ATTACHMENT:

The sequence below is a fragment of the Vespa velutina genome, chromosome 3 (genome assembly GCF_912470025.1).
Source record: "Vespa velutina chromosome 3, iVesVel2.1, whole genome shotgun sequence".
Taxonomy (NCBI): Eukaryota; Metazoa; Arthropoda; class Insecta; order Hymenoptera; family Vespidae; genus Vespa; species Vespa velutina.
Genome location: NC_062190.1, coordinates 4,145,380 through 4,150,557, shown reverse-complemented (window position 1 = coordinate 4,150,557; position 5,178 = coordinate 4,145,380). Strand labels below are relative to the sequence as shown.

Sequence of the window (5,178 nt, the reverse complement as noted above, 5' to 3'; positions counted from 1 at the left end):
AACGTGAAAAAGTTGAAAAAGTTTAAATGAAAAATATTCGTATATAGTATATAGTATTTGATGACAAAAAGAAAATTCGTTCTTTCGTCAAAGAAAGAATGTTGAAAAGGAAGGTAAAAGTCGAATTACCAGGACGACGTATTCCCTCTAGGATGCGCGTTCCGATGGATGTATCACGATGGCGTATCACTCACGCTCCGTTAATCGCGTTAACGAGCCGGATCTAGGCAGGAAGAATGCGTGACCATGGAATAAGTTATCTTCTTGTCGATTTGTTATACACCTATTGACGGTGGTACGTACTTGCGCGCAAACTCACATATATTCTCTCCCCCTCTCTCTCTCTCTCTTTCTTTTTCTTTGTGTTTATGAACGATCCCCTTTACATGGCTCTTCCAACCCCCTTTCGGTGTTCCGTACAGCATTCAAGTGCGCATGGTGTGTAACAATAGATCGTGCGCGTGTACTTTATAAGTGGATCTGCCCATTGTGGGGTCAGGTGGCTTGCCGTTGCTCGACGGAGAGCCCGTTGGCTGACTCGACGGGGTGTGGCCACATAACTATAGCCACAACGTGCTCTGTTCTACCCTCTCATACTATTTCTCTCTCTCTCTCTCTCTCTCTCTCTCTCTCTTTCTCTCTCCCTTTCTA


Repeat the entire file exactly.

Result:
The sequence below is a fragment of the Vespa velutina genome, chromosome 3 (genome assembly GCF_912470025.1).
Source record: "Vespa velutina chromosome 3, iVesVel2.1, whole genome shotgun sequence".
Taxonomy (NCBI): Eukaryota; Metazoa; Arthropoda; class Insecta; order Hymenoptera; family Vespidae; genus Vespa; species Vespa velutina.
Genome location: NC_062190.1, coordinates 4,145,380 through 4,150,557, shown reverse-complemented (window position 1 = coordinate 4,150,557; position 5,178 = coordinate 4,145,380). Strand labels below are relative to the sequence as shown.

Sequence of the window (5,178 nt, the reverse complement as noted above, 5' to 3'; positions counted from 1 at the left end):
AACGTGAAAAAGTTGAAAAAGTTTAAATGAAAAATATTCGTATATAGTATATAGTATTTGATGACAAAAAGAAAATTCGTTCTTTCGTCAAAGAAAGAATGTTGAAAAGGAAGGTAAAAGTCGAATTACCAGGACGACGTATTCCCTCTAGGATGCGCGTTCCGATGGATGTATCACGATGGCGTATCACTCACGCTCCGTTAATCGCGTTAACGAGCCGGATCTAGGCAGGAAGAATGCGTGACCATGGAATAAGTTATCTTCTTGTCGATTTGTTATACACCTATTGACGGTGGTACGTACTTGCGCGCAAACTCACATATATTCTCTCCCCCTCTCTCTCTCTCTCTTTCTTTTTCTTTGTGTTTATGAACGATCCCCTTTACATGGCTCTTCCAACCCCCTTTCGGTGTTCCGTACAGCATTCAAGTGCGCATGGTGTGTAACAATAGATCGTGCGCGTGTACTTTATAAGTGGATCTGCCCATTGTGGGGTCAGGTGGCTTGCCGTTGCTCGACGGAGAGCCCGTTGGCTGACTCGACGGGGTGTGGCCACATAACTATAGCCACAACGTGCTCTGTTCTACCCTCTCATACTATTTCTCTCTCTCTCTCTCTCTCTCTCTCTCTCTCTTTCTCTCTCCCTTTCTA